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Location: Powderhorn, Colorado
Joined: 04/07/2003
Posts: 167
Mule deer declining population

Tooooooo many people and to much developement...............that,s a no-brainer!! lol

cowgal's picture
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Location: Colorado
Joined: 03/10/2002
Posts: 1787
Mule deer declining population

Not everything can be blamed on people and development. Look at the explosion in the elk and antelope populations. They basically share the same habitat as the muley, and have flourished. Even in ideal situations, like in our national parks, the muley has suffered. There is more to the story and I'm not willing to accept a blanket statement that its just about development and people.

Many years ago (maybe 20 or so?) there was a lot of controversy over development around Steamboat Springs and how it would hurt the elk herds and interrupt their seasonal migrations. Steamboat has grown by leaps & bounds and so have the elk herds.

The mule deer appear to be rebounding some and herds appear larger and healthier, so hopefully the situation has reversed, at least here in Colorado.

In other areas such as Idaho, I believe the mortality rate has a lot to do with the wolf population and severe winters.

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Location: Powderhorn, Colorado
Joined: 04/07/2003
Posts: 167
Mule deer declining population

unfortunately everything can be blamed on people. it is real simple.........no people, no problems.

Alamosa's picture
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Location: Southern Colorado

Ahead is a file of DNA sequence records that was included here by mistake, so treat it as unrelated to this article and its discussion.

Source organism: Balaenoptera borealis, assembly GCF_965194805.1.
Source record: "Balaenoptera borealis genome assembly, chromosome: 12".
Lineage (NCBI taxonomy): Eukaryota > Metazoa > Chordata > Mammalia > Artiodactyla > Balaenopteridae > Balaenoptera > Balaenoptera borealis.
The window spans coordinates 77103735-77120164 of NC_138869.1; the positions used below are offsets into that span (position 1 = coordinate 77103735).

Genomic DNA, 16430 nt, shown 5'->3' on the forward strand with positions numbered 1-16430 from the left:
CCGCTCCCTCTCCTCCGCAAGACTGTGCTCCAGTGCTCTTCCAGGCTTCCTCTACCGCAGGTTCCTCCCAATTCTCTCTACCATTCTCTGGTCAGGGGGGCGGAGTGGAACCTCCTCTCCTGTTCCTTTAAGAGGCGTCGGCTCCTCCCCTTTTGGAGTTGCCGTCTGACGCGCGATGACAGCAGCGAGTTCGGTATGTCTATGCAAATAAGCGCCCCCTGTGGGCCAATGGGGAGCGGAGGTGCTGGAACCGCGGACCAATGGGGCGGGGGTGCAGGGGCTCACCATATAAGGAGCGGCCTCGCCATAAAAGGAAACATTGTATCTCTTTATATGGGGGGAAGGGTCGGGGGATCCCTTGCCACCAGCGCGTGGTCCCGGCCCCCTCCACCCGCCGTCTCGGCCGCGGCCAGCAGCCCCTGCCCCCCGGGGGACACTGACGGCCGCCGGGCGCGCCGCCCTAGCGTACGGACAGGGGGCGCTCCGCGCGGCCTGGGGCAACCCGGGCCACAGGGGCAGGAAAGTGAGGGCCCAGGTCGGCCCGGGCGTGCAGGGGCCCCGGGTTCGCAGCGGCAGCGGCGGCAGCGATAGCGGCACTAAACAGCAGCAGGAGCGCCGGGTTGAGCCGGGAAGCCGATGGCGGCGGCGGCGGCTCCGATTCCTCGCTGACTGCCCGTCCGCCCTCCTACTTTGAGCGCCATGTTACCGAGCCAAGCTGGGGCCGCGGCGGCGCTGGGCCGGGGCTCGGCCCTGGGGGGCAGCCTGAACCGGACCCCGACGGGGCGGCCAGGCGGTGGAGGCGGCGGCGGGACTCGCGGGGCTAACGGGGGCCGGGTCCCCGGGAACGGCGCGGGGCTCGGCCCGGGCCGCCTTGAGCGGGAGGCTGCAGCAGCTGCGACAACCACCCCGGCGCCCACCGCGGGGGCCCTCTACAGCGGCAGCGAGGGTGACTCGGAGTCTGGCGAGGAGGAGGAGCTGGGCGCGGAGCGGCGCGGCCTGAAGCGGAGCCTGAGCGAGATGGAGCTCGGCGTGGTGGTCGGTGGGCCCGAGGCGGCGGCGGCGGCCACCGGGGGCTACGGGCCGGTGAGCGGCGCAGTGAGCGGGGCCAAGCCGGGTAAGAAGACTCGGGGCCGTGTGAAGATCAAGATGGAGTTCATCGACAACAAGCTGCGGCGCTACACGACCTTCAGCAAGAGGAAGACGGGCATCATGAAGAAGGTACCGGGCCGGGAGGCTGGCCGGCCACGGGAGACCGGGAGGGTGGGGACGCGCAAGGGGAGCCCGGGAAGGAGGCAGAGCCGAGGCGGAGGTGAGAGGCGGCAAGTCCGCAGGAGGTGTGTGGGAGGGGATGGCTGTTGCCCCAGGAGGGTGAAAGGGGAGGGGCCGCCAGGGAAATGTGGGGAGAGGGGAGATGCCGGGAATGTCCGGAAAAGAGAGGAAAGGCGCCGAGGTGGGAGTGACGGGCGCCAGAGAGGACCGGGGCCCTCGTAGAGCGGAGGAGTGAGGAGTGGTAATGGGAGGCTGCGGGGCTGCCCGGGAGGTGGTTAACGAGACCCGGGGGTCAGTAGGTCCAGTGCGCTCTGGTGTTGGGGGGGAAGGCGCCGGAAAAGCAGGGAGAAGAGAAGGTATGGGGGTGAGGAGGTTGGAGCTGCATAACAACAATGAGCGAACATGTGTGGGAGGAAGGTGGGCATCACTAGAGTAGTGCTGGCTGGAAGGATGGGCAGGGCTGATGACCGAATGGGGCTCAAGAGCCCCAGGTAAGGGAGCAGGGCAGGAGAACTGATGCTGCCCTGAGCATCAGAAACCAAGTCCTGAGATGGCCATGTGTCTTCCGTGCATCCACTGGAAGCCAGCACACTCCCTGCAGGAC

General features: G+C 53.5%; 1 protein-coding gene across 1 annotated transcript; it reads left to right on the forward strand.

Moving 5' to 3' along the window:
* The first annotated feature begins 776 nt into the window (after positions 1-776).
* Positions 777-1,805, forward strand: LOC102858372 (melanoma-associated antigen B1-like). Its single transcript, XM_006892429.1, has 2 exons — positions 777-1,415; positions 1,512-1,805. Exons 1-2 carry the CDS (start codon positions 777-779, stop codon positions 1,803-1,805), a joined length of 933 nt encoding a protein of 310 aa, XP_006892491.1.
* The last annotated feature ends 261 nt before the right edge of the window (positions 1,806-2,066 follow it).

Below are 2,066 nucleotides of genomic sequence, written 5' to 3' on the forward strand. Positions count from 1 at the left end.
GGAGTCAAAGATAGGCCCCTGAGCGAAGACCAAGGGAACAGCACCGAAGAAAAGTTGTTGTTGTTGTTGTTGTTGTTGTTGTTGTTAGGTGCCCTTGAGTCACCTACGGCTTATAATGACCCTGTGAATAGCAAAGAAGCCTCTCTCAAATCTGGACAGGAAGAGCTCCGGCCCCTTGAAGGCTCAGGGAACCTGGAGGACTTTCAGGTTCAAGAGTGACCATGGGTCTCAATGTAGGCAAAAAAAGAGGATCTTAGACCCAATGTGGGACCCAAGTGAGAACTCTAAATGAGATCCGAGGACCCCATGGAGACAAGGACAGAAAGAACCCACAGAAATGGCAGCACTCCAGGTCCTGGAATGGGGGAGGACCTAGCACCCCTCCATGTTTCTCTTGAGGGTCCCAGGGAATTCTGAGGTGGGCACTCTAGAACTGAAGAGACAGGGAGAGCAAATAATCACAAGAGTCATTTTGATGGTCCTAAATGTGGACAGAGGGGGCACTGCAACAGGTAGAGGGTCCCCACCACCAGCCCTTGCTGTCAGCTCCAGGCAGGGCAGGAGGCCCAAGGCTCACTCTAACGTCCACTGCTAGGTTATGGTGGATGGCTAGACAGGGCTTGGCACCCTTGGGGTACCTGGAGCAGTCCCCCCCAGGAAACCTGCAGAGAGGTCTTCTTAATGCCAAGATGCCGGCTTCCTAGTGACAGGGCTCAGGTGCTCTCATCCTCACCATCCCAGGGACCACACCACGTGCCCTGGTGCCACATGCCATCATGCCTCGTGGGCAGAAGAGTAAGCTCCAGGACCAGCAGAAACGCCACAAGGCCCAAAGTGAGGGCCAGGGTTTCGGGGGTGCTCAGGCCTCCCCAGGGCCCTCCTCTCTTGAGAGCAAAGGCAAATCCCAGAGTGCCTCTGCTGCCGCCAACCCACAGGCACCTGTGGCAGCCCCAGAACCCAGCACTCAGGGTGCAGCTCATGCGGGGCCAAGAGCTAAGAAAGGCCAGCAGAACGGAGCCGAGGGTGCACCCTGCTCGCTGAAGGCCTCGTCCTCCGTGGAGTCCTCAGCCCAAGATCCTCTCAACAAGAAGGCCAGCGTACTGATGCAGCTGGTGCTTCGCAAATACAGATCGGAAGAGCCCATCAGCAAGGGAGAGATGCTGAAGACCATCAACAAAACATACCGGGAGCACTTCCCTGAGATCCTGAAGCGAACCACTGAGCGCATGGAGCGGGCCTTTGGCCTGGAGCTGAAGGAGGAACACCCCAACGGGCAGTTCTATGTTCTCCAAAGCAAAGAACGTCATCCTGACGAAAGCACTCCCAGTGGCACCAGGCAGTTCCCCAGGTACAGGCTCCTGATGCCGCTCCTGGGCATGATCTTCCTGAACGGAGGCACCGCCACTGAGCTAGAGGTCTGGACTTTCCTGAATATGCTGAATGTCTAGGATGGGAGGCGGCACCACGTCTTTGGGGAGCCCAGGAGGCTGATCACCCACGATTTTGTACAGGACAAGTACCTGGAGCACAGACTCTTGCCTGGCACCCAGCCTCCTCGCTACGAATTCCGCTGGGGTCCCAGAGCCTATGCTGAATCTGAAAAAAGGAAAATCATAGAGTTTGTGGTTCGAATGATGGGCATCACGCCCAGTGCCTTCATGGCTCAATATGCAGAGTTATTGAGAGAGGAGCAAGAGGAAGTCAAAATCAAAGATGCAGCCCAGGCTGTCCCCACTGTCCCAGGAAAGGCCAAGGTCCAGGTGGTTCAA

Joined: 03/25/2005
Posts: 245
Mule deer declining population

In S.E. Colorado I hear a lot about competition from whitetails and mule deer coming out on the short end. In the Arkansas river drainage I have seen whitetail in one river bend and then mule deer in the very next one. I have also heard of people asking permission to hunt private land and being told they had permission for whitetail only.
I have never heard whether or not there is sound biology to support this theory.

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Location: Kentucky/ Colorado
Joined: 06/23/2005
Posts: 1744
Mule deer declining population

Alamosa, Thankfully, Whitetails haven't moved all the way across Colorado yet. They have been west of Fort Collins for a while now and followed the Arkansas river west but other then that they're pretty rare in the mountains. In Montana and Wyoming they have really moved in. It seems that muleys and whitetails can stay in they same general area and do OK for a while but over time the whitetails seem to take over. That is one of the reasons that CO, WY & MT are having special whitetail seasons. Most of the areas in MT & WY will let you shoot either sex WT but only Muley bucks, if any Muleys at all.

bitmasher's picture
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Location: Colorado
Joined: 02/27/2002
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Mule deer declining population
Alamosa wrote: